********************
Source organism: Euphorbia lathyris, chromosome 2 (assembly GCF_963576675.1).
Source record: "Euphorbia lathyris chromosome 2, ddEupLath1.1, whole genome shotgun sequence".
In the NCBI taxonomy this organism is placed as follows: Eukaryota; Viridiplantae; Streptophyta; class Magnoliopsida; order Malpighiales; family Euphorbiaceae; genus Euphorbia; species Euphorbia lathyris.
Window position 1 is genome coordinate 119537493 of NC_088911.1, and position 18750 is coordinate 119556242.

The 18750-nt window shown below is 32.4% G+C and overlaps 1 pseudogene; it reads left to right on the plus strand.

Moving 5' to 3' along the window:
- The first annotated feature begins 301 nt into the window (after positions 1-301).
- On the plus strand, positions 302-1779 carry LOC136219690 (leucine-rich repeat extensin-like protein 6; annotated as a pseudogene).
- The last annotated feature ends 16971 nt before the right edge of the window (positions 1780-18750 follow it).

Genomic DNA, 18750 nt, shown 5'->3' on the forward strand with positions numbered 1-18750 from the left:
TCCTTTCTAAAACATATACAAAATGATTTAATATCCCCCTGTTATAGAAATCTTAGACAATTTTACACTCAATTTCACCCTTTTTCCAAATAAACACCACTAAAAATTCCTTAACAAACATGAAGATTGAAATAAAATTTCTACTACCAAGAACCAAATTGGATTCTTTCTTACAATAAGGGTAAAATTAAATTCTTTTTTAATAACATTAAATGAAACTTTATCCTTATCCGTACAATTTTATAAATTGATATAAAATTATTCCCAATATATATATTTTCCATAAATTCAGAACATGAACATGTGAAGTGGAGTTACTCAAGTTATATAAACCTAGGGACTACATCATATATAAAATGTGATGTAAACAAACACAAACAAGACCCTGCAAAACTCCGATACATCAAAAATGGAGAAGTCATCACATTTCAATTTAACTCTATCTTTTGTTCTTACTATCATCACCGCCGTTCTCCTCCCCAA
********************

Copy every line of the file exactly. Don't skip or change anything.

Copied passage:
Source organism: Euphorbia lathyris, chromosome 2 (assembly GCF_963576675.1).
Source record: "Euphorbia lathyris chromosome 2, ddEupLath1.1, whole genome shotgun sequence".
In the NCBI taxonomy this organism is placed as follows: Eukaryota; Viridiplantae; Streptophyta; class Magnoliopsida; order Malpighiales; family Euphorbiaceae; genus Euphorbia; species Euphorbia lathyris.
Window position 1 is genome coordinate 119537493 of NC_088911.1, and position 18750 is coordinate 119556242.

The 18750-nt window shown below is 32.4% G+C and overlaps 1 pseudogene; it reads left to right on the plus strand.

Moving 5' to 3' along the window:
- The first annotated feature begins 301 nt into the window (after positions 1-301).
- On the plus strand, positions 302-1779 carry LOC136219690 (leucine-rich repeat extensin-like protein 6; annotated as a pseudogene).
- The last annotated feature ends 16971 nt before the right edge of the window (positions 1780-18750 follow it).

Genomic DNA, 18750 nt, shown 5'->3' on the forward strand with positions numbered 1-18750 from the left:
TCCTTTCTAAAACATATACAAAATGATTTAATATCCCCCTGTTATAGAAATCTTAGACAATTTTACACTCAATTTCACCCTTTTTCCAAATAAACACCACTAAAAATTCCTTAACAAACATGAAGATTGAAATAAAATTTCTACTACCAAGAACCAAATTGGATTCTTTCTTACAATAAGGGTAAAATTAAATTCTTTTTTAATAACATTAAATGAAACTTTATCCTTATCCGTACAATTTTATAAATTGATATAAAATTATTCCCAATATATATATTTTCCATAAATTCAGAACATGAACATGTGAAGTGGAGTTACTCAAGTTATATAAACCTAGGGACTACATCATATATAAAATGTGATGTAAACAAACACAAACAAGACCCTGCAAAACTCCGATACATCAAAAATGGAGAAGTCATCACATTTCAATTTAACTCTATCTTTTGTTCTTACTATCATCACCGCCGTTCTCCTCCCCAA